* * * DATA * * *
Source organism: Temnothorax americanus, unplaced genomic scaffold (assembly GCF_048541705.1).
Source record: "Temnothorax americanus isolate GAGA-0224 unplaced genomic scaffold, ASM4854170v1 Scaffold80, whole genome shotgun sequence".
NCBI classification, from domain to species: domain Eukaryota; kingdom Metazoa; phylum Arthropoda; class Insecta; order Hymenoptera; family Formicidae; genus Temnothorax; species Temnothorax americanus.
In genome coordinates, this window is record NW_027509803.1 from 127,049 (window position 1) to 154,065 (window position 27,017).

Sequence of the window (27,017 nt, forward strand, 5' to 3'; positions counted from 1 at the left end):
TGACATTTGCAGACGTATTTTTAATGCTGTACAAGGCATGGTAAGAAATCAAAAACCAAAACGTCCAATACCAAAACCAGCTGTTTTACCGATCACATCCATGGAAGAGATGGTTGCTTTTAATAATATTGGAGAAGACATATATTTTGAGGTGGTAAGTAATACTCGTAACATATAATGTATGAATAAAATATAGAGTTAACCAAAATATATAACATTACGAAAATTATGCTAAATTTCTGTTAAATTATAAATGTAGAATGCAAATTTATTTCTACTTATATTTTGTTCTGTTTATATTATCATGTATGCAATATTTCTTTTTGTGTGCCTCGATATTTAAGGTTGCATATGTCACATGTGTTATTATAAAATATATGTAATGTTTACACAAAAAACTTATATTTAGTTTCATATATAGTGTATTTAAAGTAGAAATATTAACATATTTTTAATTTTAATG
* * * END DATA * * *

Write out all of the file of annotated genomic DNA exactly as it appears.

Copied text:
Source organism: Temnothorax americanus, unplaced genomic scaffold (assembly GCF_048541705.1).
Source record: "Temnothorax americanus isolate GAGA-0224 unplaced genomic scaffold, ASM4854170v1 Scaffold80, whole genome shotgun sequence".
NCBI classification, from domain to species: domain Eukaryota; kingdom Metazoa; phylum Arthropoda; class Insecta; order Hymenoptera; family Formicidae; genus Temnothorax; species Temnothorax americanus.
In genome coordinates, this window is record NW_027509803.1 from 127,049 (window position 1) to 154,065 (window position 27,017).

Sequence of the window (27,017 nt, forward strand, 5' to 3'; positions counted from 1 at the left end):
TGACATTTGCAGACGTATTTTTAATGCTGTACAAGGCATGGTAAGAAATCAAAAACCAAAACGTCCAATACCAAAACCAGCTGTTTTACCGATCACATCCATGGAAGAGATGGTTGCTTTTAATAATATTGGAGAAGACATATATTTTGAGGTGGTAAGTAATACTCGTAACATATAATGTATGAATAAAATATAGAGTTAACCAAAATATATAACATTACGAAAATTATGCTAAATTTCTGTTAAATTATAAATGTAGAATGCAAATTTATTTCTACTTATATTTTGTTCTGTTTATATTATCATGTATGCAATATTTCTTTTTGTGTGCCTCGATATTTAAGGTTGCATATGTCACATGTGTTATTATAAAATATATGTAATGTTTACACAAAAAACTTATATTTAGTTTCATATATAGTGTATTTAAAGTAGAAATATTAACATATTTTTAATTTTAATG